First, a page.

30.Dec.2011 Easy Japanese recipe: Tonkatsu
Another fried favourite…
I realised the other day that I have posted lots of chicken and fish recipes but other than Korokke – the Japanese croquette which uses minced pork, I haven’t offered much in the way of pork recipes. So I thought it’s time to rectify this with a beloved Western-style Japanese recipe that is also incredibly easy to make: Tonkatsu or fried pork cutlets.
Because this Japanese recipe requires very few ingredients, it is worth it to use a good quality piece of pork to avoid it ending up tough and unappetising. Tonkatsu is usually served with some shredded cabbage and tonkatsu (sometimes just called katsu) sauce also mentioned in my Korokke post. This is another Japanese recipe which works well cold in a bento box the next day or in a sandwich with mayonnaise, lettuce and tomato!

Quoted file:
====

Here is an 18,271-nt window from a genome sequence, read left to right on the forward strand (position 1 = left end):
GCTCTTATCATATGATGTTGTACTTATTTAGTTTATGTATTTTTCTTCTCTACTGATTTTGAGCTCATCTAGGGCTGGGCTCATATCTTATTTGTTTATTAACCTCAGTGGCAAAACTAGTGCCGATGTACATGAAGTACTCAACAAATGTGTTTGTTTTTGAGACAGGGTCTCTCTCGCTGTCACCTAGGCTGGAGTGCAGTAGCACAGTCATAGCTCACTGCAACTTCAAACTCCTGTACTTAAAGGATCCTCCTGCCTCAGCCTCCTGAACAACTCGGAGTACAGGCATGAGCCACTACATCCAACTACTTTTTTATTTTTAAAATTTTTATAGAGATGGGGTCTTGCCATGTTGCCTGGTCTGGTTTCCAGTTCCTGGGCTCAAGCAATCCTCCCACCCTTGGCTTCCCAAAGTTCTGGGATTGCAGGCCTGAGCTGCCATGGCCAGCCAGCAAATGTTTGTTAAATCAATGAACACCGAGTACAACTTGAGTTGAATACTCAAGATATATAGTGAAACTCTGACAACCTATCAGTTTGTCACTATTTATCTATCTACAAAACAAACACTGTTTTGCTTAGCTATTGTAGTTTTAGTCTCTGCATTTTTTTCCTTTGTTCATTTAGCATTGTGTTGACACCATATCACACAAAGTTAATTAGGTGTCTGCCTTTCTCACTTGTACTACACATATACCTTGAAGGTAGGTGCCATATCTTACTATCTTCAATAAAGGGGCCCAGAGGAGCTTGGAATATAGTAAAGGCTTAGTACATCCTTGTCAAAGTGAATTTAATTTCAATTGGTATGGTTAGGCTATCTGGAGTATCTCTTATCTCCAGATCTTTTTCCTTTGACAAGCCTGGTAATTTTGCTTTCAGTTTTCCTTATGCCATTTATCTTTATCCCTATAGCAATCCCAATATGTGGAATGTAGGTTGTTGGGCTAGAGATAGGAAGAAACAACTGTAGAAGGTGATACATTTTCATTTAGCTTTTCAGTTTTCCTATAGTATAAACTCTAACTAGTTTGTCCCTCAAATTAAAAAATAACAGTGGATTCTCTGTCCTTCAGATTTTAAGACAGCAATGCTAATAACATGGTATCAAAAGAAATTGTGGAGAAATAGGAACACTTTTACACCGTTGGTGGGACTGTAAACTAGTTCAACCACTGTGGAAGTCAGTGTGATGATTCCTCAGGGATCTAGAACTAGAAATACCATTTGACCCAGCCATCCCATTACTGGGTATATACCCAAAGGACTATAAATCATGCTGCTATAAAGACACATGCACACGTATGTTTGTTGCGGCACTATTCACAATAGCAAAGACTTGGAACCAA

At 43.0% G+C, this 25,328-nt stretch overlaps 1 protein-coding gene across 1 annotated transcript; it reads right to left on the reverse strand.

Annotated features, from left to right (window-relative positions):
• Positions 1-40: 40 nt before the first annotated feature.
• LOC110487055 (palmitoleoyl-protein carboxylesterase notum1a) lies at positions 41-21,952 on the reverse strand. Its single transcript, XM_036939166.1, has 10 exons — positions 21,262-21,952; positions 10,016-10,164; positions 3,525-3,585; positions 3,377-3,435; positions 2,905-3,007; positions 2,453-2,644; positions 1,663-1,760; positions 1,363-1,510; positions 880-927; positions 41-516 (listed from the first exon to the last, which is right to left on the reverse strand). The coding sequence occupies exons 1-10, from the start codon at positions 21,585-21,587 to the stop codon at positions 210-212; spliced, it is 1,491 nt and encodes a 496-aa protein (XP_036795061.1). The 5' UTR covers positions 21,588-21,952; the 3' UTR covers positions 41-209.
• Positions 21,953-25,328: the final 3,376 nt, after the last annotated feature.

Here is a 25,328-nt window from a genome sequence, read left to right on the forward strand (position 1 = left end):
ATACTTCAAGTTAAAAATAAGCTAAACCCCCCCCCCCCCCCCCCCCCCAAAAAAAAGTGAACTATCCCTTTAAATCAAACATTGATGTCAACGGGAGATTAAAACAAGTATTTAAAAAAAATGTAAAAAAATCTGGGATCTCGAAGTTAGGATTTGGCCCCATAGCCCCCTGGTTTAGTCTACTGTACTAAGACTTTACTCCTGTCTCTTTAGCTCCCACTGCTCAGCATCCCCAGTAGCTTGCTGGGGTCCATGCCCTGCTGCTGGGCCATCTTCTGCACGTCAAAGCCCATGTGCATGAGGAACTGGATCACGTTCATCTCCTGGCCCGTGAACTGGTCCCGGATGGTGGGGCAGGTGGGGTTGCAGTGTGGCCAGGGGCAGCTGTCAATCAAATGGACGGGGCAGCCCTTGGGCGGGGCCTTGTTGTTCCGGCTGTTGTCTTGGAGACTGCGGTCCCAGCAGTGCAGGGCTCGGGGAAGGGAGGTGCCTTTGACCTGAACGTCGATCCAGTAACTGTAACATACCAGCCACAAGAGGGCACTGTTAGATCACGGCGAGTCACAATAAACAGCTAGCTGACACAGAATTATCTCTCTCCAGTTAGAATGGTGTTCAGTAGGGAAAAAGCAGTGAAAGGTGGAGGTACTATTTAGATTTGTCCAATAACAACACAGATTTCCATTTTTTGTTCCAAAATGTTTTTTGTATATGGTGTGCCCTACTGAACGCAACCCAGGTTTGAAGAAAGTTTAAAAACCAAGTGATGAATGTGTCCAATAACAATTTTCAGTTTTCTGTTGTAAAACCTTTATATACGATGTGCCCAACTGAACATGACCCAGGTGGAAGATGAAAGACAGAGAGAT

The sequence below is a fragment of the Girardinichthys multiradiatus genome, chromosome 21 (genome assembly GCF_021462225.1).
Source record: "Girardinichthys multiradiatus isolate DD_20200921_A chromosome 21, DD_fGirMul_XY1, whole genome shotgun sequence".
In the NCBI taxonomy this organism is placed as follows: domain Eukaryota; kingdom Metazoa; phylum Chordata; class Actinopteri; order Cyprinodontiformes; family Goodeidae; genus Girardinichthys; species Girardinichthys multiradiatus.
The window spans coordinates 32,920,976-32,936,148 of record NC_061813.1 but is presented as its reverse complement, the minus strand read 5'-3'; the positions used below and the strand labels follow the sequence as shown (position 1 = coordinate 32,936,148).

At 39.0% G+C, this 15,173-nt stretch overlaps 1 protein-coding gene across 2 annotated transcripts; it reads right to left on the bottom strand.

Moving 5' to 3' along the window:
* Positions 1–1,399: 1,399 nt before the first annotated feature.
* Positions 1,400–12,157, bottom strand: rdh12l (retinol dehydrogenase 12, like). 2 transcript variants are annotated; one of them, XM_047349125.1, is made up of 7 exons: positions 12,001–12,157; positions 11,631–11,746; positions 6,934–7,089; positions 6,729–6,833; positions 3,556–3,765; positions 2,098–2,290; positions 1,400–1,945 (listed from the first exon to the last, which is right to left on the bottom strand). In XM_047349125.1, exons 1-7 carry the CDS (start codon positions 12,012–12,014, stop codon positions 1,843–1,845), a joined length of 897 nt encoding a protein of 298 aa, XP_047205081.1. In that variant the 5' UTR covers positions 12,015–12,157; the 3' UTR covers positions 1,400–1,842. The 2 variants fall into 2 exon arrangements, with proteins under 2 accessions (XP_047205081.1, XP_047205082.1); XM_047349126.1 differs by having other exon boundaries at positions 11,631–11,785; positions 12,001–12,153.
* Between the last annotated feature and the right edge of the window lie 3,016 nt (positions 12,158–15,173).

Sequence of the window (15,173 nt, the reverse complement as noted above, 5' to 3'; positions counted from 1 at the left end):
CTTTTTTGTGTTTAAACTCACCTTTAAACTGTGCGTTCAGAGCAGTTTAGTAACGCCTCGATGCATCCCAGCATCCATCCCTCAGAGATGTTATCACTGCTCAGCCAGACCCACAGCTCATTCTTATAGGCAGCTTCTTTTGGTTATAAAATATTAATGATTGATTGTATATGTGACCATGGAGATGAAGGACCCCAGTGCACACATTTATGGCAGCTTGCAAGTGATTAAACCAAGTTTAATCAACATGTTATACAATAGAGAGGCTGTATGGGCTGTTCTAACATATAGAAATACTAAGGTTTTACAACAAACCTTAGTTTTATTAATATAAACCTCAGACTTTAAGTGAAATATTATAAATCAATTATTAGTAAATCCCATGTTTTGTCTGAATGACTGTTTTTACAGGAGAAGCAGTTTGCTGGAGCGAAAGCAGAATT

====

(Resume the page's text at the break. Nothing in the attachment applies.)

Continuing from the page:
Japanese recipe: Tonkatsu
- Pork cutlet or chop
- Flour for dusting
- ‘Panko’ or breadcrumbs
- 1 egg – beaten
- Oil for frying
- ¼ head white cabbage
- Tonkatsu sauce (or Worcestershire if you’re in a pinch!)
Shred the cabbage very finely – preferably using a mandolin if you have one. Break some ice into a large bowl and fill halfway with water. Place shredded cabbage in the ice water to keep it crisp. Trim fat off pork cutlet if it bothers you and then using a knife make little slits of cross-way cuts over each side to prevent it from curling up when frying. Season each side of the pork with salt and pepper. Put a little flour on a dinner plate and dust pork cutlet thoroughly on both sides. Beat an egg in a small bowl and in another bowl sprinkle the breadcrumbs. Dredge pork cutlet first in the egg and then breadcrumbs – making sure it has a nice thick layer of crumbs and using your hands to press it down so it stays firmly in place. Heat oil in wok or saucepan to frying temperature (around 170C) and fry cutlet until it is golden brown on all sides. It will be firm to the touch when done. Drain on paper towelling. Drain cabbage and spin in a salad spinner to make sure it is free from excess water. Serve cabbage alongside Tonkatsu with special sauce and plain rice if you want a more substantial meal.
**Note: Like all Japanese recipes which involves deep frying it is important to be VERY careful when making this dish. Hot oil is incredibly dangerous and requires skill and extremely careful handling to prevent serious accidents.